The Playgirls and the Vampire (1960)
Alfredo Rizzo as the lecherous manager

Though the viewer can’t take THE PLAYGIRLS AND THE VAMPIRE seriously, the film is not played for laughs either (the closest it gets is when one of the showgirls spots a long table and wonders aloud, “I wonder if they will let me do my high-kick specialty on it.” The manager (Alfredo Rizzo) is portrayed as a lech who goes to bed, not with one of his girls, but with a copy of a girlie magazine. He explains to the housekeeper that the girls “have been very upset,” and that practicing their routines is “the only way to make them stop worrying about it.”
However, worry doesn’t really enter into the equation very much. Vera seems barely upset over Katia’s death. When the next night she discovers that Katia’s grave is empty, she remains unconcerned. Instead, she develops an attraction to Kernassy, who has a laboratory in his basement and explains he is researching a creature that sustains itself with blood, /again Vera expresses little concern – not even a question or two about how safe things might be.
Despite its short length, THE PLAYGIRLS AND THE VAMPIRE is plodding and mediocre. On the plus side, it is very atmospherically photographed by Aldo Greci. The film also offers two nice scenes at the climax. In one, the now vampiric Katia comes toward the camera to claim a victim, only to be staked by her male vampire (Brandi in a dual role) counterpart. The other notable scene is the male vampire’s staking, which leads to a dissolve of images as the 200-year-old vampire crumbles to a skeleton and then fades away. Rather than employing make-up, this appears to have been done with a series of drawings that dissolve to show the progression of the dissolution.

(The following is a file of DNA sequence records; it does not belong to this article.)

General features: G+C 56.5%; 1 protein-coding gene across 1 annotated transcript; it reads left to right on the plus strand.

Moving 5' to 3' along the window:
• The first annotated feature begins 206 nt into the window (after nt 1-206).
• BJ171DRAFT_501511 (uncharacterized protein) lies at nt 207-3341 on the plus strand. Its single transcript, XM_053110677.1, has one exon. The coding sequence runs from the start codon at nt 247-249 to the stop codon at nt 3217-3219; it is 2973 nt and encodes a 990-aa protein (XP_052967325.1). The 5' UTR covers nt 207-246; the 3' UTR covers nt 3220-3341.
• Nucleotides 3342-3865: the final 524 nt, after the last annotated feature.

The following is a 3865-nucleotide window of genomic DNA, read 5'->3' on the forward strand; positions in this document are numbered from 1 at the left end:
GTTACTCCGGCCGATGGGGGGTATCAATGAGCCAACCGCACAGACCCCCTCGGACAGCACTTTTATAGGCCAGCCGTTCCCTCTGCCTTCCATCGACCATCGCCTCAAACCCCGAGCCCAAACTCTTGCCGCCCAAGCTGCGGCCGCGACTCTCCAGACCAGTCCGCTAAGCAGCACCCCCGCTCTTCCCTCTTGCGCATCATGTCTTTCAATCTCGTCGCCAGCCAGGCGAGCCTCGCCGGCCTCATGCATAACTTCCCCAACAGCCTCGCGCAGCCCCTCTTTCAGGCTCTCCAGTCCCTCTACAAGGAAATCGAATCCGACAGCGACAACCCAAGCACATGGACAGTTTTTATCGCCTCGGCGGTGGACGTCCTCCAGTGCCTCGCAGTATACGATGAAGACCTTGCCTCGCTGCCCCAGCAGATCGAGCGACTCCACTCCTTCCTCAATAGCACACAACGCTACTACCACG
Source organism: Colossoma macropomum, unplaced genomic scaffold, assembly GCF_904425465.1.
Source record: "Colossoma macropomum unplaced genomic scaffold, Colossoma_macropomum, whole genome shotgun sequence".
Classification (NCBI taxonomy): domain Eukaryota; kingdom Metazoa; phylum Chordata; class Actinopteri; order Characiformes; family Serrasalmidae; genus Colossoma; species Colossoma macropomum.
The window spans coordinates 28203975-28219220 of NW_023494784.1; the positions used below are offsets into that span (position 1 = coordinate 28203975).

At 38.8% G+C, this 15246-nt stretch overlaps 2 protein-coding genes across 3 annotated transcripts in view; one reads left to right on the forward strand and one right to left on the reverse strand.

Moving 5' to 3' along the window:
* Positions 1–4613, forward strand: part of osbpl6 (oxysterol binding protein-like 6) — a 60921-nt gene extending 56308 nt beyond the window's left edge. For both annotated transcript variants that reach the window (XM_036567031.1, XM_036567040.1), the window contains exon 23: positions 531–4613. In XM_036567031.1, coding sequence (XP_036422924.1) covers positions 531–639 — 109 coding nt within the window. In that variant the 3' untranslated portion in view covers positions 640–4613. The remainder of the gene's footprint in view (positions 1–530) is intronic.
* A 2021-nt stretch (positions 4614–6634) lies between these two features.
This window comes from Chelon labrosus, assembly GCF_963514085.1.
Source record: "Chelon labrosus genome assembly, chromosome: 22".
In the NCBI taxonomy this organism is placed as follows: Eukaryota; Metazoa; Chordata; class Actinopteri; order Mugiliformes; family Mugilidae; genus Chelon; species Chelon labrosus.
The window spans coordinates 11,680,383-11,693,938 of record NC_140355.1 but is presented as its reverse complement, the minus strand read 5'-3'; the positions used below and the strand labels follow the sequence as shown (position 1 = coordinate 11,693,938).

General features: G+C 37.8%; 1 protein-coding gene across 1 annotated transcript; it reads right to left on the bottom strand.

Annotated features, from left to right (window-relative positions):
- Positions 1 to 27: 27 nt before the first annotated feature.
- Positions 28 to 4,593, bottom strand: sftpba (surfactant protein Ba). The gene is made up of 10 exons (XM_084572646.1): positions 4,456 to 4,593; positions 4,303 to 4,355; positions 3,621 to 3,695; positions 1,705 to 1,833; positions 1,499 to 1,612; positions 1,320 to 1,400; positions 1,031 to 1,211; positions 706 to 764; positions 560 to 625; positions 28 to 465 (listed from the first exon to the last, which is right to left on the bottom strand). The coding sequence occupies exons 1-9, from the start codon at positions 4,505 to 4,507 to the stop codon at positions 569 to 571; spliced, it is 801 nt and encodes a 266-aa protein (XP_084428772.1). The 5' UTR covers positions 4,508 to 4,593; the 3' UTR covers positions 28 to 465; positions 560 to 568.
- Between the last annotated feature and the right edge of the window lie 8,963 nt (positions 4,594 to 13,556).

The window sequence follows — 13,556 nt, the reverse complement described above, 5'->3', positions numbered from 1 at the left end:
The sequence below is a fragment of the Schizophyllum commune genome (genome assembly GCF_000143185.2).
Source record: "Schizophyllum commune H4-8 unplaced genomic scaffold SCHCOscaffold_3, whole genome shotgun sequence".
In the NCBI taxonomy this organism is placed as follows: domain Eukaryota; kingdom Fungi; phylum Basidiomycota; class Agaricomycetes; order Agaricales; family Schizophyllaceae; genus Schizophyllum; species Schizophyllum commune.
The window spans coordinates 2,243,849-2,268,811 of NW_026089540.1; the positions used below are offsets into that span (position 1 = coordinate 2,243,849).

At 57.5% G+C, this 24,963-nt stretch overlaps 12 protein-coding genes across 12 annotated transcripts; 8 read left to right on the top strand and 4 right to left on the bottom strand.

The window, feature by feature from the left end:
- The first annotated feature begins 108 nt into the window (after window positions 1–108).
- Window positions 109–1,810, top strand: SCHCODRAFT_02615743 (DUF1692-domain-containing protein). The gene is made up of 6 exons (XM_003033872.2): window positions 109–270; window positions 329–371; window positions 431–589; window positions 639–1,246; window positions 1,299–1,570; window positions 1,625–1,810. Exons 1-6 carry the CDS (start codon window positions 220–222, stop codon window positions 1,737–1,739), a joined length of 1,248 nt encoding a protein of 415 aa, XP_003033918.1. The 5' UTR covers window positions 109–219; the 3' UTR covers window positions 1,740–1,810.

The Playgirls and the Vampire (1960) The Playgirls and the Vampire (1960) The Playgirls and the Vampire (1960)
Though handsome, Brandi is a rather stiff and unimpressive actor, who also starred in two Italian vampire films this year, the other being THE VAMPIRE AND THE BALLERINA. He later appeared in the similar but more entertaining BLOODY PIT OF HORROR, in which a troupe of models come to a castle only to become victimized by an over-the-top Mickey Hargitay as the Crimson Executioner – a livelier film that only points up all the more THE PLAYGIRLS AND THE VAMPIRE’s shortcomings.
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click to purchase

For television, the film was re-titled THE CURSE OF THE VAMPIRE, and has also been released under a myriad of alternate titles including DESIRES OF THE VAMPIRE, DAUGHTERS OF THE VAMPIRE, and THE VAMPIRE’S LAST VICTIM. For genre completists, the Gordon-dubbed version is available on DVD from Image Entertainment.
THE PLAYGIRLS AND THE VAMPIRE (L’Ultima Preda Del Vampire [“The Last Prey of the Vampire”], 1960). Written and directed by Piero Regnoli. Cast: Walter Brandi, Lyla Rocco, Maria Giovannini, Alfred Rizzo, Marisa Quattrini, Leonardo Botta, Antoine Nicos, Corinne Fontaine, TIlde Damiani, Eirka Dicenta, Enrico Salvatore.

The female vamp, nudity obscured by shadow The Playgirls and the Vampire (1960)
The Playgirls and the Vampire (1960) The Playgirls and the Vampire (1960) The Playgirls and the Vampire (1960)